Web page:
Adrian Walker has felt a calling to help people since he was a child. Now he’s studying to become a registered nurse, possibly working in the neonatal intensive care unit.
At the same time, Walker is a running back on the University of Texas Permian Basin football team.
Originally from Corpus Christi, Walker and his four siblings were raised by a single mother. He plans to graduate from the university in May of 2022 with a bachelor of science degree in nursing.
Walker broke his leg his senior year and lost all of his scholarships except the one to UTPB.
“I had never even heard of Odessa, but I watched ‘Friday Night Lights,’” Walker said.
And he has visited Ratliff Stadium still on crutches after breaking his leg.
The thing that struck him was how nice the people were. They opened doors for him and stayed behind him to make sure he didn’t slip when he was going into a restaurant once in the rain.
“It was genuine, you know, and I knew that I was gonna fit right in,” Walker said.
Walker always looked out for his family, especially his sister and grandmother.
“Growing up, it’s always kind of been a passion. It’s always seemed like I would be there for someone. …”
What finalized Walker’s decision to choose nursing was a party he went to where someone was beaten up and no one at the party did anything to help him. He didn’t understand how no one would help the victim.
The connection between football and nursing is that he can help people who are hurting.
“I like to think of it like that way, you know, and I know some people get hurt, too, and they go to the trainers and I will go check in on them …,” Walker said.
They’ll ask if he knows what’s wrong with them and he doesn’t, but he’ll ask about their signs and symptoms and history.
“… That’s just the nurse in me. I’ve just got to figure out if there’s something you know deeper than what you think. Is it just a sprain or something like that. So that was like Nurse Walker, always coming to the rescue. … It just makes me feel good. I feel like I connect more with the strength and conditioning coach and all the trainers because I guess none of that stuff really excites other athletes. …,” Walker said.
When he talked to someone before he arrived at UTPB about the nursing program, Walker said they told him it was the best. But he said everyone tells you that when you’re being recruited.
“But actually being here and being with all the professors here, I realized that they care more about you as a person, rather than as a student. So there was one time (when) I was having a hard time with my family and I had to go back home. … We were still going through class and when my professor, she was just like, I understand. You do what you have to do. Make sure you’re on Zoom with us and just make sure you … stay on top of everything. When she told me that I realized that they care about my health as well … I just feel like they’re really caring people and they’re very genuine people and that’s people I want to be around.”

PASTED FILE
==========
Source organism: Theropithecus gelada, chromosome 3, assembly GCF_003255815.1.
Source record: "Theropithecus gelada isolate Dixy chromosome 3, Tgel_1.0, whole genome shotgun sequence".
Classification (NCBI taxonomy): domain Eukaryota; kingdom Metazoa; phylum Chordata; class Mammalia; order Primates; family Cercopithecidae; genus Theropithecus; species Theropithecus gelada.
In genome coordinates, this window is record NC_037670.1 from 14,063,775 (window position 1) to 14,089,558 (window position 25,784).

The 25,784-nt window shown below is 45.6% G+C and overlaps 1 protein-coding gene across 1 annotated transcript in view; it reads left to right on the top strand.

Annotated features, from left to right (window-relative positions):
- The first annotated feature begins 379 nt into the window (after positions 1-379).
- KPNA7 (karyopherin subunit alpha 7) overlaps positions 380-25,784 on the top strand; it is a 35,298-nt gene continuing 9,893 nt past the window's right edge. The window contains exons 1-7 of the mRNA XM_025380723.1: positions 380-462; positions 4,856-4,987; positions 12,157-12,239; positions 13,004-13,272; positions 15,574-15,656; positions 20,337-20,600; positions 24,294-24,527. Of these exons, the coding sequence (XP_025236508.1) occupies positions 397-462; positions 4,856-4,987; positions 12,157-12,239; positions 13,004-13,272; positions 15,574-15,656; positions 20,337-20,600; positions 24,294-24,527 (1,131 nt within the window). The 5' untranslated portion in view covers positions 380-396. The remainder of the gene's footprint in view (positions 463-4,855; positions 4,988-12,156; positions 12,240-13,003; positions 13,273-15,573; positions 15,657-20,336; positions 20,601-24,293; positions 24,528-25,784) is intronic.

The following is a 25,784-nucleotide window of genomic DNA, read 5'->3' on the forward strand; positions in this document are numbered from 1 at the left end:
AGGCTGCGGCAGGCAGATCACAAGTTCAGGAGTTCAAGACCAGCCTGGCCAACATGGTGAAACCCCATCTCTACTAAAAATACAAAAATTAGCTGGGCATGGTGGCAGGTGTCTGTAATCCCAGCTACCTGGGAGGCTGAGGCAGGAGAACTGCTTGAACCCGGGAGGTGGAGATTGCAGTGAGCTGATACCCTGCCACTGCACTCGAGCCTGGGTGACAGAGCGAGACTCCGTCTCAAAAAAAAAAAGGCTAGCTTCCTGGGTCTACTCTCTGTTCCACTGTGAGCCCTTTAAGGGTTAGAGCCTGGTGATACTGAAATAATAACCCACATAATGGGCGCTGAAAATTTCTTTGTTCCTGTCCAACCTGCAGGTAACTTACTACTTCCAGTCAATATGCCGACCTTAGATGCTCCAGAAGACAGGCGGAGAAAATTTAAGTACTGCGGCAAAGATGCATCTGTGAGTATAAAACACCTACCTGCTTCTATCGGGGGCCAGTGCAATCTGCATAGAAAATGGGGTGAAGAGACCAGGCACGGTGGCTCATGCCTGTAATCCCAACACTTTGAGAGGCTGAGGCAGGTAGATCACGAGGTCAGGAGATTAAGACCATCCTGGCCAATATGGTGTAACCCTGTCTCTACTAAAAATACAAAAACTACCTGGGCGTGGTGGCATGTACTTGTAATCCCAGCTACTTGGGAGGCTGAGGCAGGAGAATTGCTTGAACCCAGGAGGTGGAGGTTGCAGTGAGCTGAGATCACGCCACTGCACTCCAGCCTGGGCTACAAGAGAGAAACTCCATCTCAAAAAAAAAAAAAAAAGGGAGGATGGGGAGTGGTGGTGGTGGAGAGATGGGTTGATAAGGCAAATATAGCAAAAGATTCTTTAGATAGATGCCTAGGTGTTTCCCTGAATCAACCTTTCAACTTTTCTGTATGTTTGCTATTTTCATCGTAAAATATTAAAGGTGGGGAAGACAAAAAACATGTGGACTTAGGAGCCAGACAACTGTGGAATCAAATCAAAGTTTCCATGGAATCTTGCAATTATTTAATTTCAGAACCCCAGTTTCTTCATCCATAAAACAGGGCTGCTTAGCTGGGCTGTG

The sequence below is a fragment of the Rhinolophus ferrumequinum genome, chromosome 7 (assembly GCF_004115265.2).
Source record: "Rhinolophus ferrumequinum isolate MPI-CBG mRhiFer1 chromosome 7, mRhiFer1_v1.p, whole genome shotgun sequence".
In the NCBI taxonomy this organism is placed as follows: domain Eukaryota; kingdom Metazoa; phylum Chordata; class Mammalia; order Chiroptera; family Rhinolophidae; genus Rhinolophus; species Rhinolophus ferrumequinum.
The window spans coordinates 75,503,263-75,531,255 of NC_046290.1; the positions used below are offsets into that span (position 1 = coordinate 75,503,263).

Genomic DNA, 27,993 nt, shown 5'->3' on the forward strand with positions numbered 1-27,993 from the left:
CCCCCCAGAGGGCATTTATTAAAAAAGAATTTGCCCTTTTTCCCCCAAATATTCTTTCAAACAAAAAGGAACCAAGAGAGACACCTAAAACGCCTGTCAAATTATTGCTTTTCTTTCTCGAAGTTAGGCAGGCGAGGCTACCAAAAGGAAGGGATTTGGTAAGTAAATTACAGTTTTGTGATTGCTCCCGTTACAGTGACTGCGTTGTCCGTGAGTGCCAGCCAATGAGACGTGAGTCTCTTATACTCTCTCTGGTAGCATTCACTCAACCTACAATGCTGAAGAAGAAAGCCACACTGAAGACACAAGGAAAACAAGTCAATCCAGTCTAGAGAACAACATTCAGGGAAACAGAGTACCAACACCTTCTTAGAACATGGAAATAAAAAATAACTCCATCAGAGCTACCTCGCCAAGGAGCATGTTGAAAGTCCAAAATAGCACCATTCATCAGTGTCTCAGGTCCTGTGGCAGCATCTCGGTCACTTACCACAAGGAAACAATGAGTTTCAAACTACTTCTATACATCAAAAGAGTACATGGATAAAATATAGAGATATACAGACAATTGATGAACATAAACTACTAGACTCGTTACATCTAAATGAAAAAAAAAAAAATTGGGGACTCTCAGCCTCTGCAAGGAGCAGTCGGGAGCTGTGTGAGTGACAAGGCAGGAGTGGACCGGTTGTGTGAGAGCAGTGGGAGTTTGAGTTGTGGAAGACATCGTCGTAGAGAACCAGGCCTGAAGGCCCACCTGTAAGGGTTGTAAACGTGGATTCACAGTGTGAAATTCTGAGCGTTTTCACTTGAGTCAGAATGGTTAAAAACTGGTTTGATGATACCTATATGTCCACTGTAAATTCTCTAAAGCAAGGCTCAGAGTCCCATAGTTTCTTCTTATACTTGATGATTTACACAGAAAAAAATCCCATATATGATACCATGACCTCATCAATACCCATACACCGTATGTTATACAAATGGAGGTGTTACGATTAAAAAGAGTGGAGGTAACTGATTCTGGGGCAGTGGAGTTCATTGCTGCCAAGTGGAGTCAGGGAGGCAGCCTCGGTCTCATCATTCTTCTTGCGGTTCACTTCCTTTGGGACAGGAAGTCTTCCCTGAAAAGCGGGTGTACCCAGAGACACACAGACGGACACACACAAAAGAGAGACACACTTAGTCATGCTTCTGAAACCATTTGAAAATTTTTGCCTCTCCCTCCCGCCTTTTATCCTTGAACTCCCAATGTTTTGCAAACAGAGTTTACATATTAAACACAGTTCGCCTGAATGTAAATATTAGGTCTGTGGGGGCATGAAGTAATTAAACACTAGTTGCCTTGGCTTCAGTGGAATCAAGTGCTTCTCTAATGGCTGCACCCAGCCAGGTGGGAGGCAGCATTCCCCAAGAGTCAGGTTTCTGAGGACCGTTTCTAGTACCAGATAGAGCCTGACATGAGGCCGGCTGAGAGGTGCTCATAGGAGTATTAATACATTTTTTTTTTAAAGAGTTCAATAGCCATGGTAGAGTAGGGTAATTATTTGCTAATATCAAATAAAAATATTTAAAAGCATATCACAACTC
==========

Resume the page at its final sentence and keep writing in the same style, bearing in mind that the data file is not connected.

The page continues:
Currently, Walker wants to become a NICU nurse. He wants to see a baby survive and thrive.
“I feel like that’s why we go to all the departments to see what best suits us. But taking care of my sister, I realized that I just I love kids. I feel like I can get a baby to stop crying. … I’ll pick him or her up and I’ll just start dancing and the baby is loving it and I’m loving it. So I feel like that’s always what I want to do,” Walker said.
He is interning at Midland Memorial Hospital and hopes to stay in the area when he graduates.
“… It does feel like home. I do feel like I’m establishing so much comfort and knowledge just from there,” Walker said.
Jesica Naiman, academic chair of the School of Nursing, helps prepare students to take the national nursing exam.
“I really think he stands out as a student who cares about his peers. You can see him being very considerate of everybody in the room. I think he’ll be a phenomenal nurse because … nursing is the science of caring and he’s got that skill down …,” Naiman said.
Naiman conducts bootcamp study groups with her students to prepare them for the NCLEX exam. She checks in with them every week until they take the test.
“It’s very important to me that the students feel that they are valued and that they go into their exams with confidence. In order to do that, they need to be confident in what they know. And so it’s very important to me that I support them and get them to that place where they have that confidence,” Naiman added.
Walker said he feels that confidence and knowledge.
“My grandma has diabetes. My dad had diabetes. My auntie has diabetes … among other things. It’s just good to not be looking from the outside anymore,” Walker said.